Weight warning letters to parents need to be toned down, says NHS

The NHS has told health experts that they need to change the wording used on letters to parents, warning about their child's weight.

Health experts have been asked to 'water down' the language that they use to tell parents that their child is overweight. The organisation has claimed that letters should be phrased in a "non-judgemental and positive way." This is due to the fact that parents could feel like they are being criticised by the letters.

According to dailymail.co.uk, the new guidance to health experts states: "While wording can be changed to meet local needs, the guidance says it 'is important to consider that parents receiving the letter may be sensitive to the information and feel that their parenting skills are being criticised."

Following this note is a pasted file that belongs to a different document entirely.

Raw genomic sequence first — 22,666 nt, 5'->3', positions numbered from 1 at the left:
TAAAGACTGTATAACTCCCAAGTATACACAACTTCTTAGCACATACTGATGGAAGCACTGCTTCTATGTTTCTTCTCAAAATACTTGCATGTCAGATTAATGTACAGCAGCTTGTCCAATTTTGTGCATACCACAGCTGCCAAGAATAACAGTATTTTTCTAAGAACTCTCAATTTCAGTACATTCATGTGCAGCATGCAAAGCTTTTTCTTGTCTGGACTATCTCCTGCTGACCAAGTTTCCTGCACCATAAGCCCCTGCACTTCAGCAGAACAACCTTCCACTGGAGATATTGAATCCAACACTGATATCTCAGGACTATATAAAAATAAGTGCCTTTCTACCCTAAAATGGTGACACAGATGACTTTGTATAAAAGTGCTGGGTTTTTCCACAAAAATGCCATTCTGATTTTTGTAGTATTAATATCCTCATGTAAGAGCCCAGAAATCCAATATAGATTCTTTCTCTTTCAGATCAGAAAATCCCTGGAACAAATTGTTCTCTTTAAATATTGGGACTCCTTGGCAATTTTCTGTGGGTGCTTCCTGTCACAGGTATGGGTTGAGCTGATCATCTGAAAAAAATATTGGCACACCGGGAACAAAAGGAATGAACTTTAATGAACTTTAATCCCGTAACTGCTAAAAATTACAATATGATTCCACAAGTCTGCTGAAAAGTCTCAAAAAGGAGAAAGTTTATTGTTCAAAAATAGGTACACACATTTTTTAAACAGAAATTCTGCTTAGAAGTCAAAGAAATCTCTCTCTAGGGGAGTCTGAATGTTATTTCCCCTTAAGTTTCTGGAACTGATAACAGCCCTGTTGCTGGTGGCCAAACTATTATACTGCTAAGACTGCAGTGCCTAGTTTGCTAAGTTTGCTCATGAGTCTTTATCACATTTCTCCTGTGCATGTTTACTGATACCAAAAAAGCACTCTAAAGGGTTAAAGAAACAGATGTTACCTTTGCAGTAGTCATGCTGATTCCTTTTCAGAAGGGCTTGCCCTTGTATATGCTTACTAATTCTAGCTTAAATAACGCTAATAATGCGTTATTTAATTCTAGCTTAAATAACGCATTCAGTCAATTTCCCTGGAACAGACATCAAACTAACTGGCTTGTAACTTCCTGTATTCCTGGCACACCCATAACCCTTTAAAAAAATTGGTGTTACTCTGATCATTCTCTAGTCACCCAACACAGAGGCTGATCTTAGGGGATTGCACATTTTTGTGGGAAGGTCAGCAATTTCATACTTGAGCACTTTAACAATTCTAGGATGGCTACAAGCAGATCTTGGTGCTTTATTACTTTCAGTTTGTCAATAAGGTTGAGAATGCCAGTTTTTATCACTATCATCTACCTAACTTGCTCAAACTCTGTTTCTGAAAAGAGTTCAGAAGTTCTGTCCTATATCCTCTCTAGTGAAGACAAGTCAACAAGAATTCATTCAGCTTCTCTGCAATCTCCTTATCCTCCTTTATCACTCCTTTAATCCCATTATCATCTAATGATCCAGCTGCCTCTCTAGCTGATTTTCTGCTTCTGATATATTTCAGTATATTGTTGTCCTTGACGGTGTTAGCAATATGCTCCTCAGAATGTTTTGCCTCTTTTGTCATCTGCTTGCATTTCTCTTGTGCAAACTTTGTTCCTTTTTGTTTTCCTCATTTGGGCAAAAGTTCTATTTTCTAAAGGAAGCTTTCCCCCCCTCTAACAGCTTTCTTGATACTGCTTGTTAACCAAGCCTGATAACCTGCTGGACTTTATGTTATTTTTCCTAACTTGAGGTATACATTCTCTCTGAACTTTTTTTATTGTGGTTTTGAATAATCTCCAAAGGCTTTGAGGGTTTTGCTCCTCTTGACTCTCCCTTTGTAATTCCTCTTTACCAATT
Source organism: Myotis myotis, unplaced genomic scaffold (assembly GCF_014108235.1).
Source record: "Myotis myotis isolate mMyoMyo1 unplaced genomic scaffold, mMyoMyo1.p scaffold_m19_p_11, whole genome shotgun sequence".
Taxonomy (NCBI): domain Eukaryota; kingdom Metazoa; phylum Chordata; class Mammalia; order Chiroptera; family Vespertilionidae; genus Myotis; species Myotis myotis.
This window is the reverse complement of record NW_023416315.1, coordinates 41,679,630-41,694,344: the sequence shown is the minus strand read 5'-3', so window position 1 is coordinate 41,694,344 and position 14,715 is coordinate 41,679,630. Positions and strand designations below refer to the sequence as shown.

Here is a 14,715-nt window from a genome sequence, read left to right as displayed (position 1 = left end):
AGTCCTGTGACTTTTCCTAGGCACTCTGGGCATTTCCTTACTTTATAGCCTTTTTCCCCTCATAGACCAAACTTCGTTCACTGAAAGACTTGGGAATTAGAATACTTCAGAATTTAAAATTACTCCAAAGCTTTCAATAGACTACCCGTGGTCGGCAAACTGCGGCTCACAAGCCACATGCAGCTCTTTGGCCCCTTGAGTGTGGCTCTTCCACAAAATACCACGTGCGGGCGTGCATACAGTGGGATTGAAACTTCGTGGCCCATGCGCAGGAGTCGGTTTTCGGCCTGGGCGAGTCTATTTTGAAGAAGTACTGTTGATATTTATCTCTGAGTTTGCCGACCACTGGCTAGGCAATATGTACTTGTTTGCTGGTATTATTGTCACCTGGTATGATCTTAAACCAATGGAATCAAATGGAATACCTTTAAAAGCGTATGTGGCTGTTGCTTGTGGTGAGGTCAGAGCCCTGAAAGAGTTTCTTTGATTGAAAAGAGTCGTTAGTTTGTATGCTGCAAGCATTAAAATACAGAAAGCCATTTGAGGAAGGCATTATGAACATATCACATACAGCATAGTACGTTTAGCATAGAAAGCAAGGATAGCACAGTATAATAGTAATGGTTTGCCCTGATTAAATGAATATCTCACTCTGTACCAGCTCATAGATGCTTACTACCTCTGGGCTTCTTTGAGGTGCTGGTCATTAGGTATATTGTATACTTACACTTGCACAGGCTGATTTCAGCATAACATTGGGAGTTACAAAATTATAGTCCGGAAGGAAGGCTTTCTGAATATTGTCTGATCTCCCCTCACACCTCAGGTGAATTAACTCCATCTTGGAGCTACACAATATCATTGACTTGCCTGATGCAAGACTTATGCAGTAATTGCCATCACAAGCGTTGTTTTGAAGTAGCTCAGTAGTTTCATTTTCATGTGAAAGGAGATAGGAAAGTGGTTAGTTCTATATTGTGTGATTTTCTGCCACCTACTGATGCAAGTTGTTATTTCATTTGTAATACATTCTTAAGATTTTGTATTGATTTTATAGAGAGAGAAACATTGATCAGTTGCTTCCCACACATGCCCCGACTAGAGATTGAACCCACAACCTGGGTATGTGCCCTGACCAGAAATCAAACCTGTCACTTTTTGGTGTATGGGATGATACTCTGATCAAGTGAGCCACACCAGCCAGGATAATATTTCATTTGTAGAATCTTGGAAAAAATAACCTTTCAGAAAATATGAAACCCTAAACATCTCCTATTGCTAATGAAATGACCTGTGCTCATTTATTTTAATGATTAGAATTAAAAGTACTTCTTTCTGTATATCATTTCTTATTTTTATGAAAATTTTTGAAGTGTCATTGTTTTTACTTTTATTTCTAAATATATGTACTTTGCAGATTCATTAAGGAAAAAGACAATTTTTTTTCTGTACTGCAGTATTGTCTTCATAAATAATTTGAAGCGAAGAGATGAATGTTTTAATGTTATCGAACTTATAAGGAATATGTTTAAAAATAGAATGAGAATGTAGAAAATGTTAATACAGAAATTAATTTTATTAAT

The new changes to the letter come despite the fact that 25 per cent of boys and 33 per cent of girls between the ages of two and 19 years are now overweight or obese, according to weightlossresdources.co.uk. Those parents who do think their child is overweight and are worried about their health may want to take their to their local GP, who could recommend a healthy eating plan, or maybe other options such as a counselling course to get to the root of the problem.

Many parents have complained about the letters in the past, with some even saying they were "outraged".